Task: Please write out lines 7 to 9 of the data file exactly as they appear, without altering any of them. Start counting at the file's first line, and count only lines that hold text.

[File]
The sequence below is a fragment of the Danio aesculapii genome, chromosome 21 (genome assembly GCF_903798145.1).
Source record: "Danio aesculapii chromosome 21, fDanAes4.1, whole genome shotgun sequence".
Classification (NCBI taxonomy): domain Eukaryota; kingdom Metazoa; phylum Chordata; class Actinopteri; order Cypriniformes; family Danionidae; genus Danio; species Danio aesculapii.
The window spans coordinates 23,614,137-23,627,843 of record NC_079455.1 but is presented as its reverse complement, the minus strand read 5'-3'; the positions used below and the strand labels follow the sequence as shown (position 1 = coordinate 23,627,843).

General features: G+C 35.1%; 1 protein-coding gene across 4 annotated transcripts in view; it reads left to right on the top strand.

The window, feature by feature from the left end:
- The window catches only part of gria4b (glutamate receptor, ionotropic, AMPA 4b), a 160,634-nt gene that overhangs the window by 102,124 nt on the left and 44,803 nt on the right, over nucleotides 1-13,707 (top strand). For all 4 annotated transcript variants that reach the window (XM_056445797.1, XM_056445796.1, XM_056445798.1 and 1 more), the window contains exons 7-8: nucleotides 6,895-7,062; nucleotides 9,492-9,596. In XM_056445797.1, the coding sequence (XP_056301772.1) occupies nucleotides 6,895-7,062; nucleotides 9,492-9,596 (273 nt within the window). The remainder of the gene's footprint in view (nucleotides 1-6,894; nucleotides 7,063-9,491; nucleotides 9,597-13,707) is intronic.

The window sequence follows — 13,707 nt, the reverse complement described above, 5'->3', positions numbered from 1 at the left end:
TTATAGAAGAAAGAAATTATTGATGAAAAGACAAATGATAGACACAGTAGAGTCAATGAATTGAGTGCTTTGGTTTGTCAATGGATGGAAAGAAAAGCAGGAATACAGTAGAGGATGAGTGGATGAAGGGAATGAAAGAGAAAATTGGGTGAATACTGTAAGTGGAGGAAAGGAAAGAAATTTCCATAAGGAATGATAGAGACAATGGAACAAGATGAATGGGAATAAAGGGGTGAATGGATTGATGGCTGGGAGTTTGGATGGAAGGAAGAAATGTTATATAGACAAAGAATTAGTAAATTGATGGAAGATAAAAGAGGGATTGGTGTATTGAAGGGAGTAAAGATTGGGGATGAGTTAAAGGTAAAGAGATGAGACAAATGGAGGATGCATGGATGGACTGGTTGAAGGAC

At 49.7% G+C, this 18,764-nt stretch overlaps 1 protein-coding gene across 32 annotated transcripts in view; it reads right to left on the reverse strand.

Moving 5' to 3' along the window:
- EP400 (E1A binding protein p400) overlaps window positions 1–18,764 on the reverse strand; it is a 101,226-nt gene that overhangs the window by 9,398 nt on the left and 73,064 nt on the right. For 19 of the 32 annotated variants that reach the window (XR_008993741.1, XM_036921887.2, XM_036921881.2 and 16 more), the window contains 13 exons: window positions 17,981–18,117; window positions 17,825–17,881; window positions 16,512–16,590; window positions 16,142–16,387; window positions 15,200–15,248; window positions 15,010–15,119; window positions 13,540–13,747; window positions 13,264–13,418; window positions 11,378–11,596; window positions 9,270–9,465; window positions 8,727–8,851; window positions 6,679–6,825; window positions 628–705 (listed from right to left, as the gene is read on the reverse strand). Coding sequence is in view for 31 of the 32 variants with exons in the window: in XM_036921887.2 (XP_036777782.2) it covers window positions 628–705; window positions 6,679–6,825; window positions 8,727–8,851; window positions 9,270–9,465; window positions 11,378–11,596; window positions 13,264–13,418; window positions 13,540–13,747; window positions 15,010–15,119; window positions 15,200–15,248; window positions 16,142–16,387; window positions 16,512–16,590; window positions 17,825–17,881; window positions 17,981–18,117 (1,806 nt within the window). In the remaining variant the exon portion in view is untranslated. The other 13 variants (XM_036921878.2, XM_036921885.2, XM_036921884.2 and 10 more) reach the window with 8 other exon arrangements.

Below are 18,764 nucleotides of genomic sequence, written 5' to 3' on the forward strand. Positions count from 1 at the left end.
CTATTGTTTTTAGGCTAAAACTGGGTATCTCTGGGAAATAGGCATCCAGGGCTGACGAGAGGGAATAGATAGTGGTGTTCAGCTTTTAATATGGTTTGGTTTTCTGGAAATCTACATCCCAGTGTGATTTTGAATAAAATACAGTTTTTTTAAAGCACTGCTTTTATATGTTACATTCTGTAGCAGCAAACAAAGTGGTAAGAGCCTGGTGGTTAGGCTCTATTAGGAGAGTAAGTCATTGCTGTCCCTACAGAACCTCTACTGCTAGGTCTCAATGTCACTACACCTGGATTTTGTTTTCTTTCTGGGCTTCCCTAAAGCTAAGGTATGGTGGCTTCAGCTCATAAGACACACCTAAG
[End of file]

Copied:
- The window catches only part of gria4b (glutamate receptor, ionotropic, AMPA 4b), a 160,634-nt gene that overhangs the window by 102,124 nt on the left and 44,803 nt on the right, over nucleotides 1-13,707 (top strand). For all 4 annotated transcript variants that reach the window (XM_056445797.1, XM_056445796.1, XM_056445798.1 and 1 more), the window contains exons 7-8: nucleotides 6,895-7,062; nucleotides 9,492-9,596. In XM_056445797.1, the coding sequence (XP_056301772.1) occupies nucleotides 6,895-7,062; nucleotides 9,492-9,596 (273 nt within the window). The remainder of the gene's footprint in view (nucleotides 1-6,894; nucleotides 7,063-9,491; nucleotides 9,597-13,707) is intronic.

The window sequence follows — 13,707 nt, the reverse complement described above, 5'->3', positions numbered from 1 at the left end:
TTATAGAAGAAAGAAATTATTGATGAAAAGACAAATGATAGACACAGTAGAGTCAATGAATTGAGTGCTTTGGTTTGTCAATGGATGGAAAGAAAAGCAGGAATACAGTAGAGGATGAGTGGATGAAGGGAATGAAAGAGAAAATTGGGTGAATACTGTAAGTGGAGGAAAGGAAAGAAATTTCCATAAGGAATGATAGAGACAATGGAACAAGATGAATGGGAATAAAGGGGTGAATGGATTGATGGCTGGGAGTTTGGATGGAAGGAAGAAATGTTATATAGACAAAGAATTAGTAAATTGATGGAAGATAAAAGAGGGATTGGTGTATTGAAGGGAGTAAAGATTGGGGATGAGTTAAAGGTAAAGAGATGAGACAAATGGAGGATGCATGGATGGACTGGTTGAAGGAC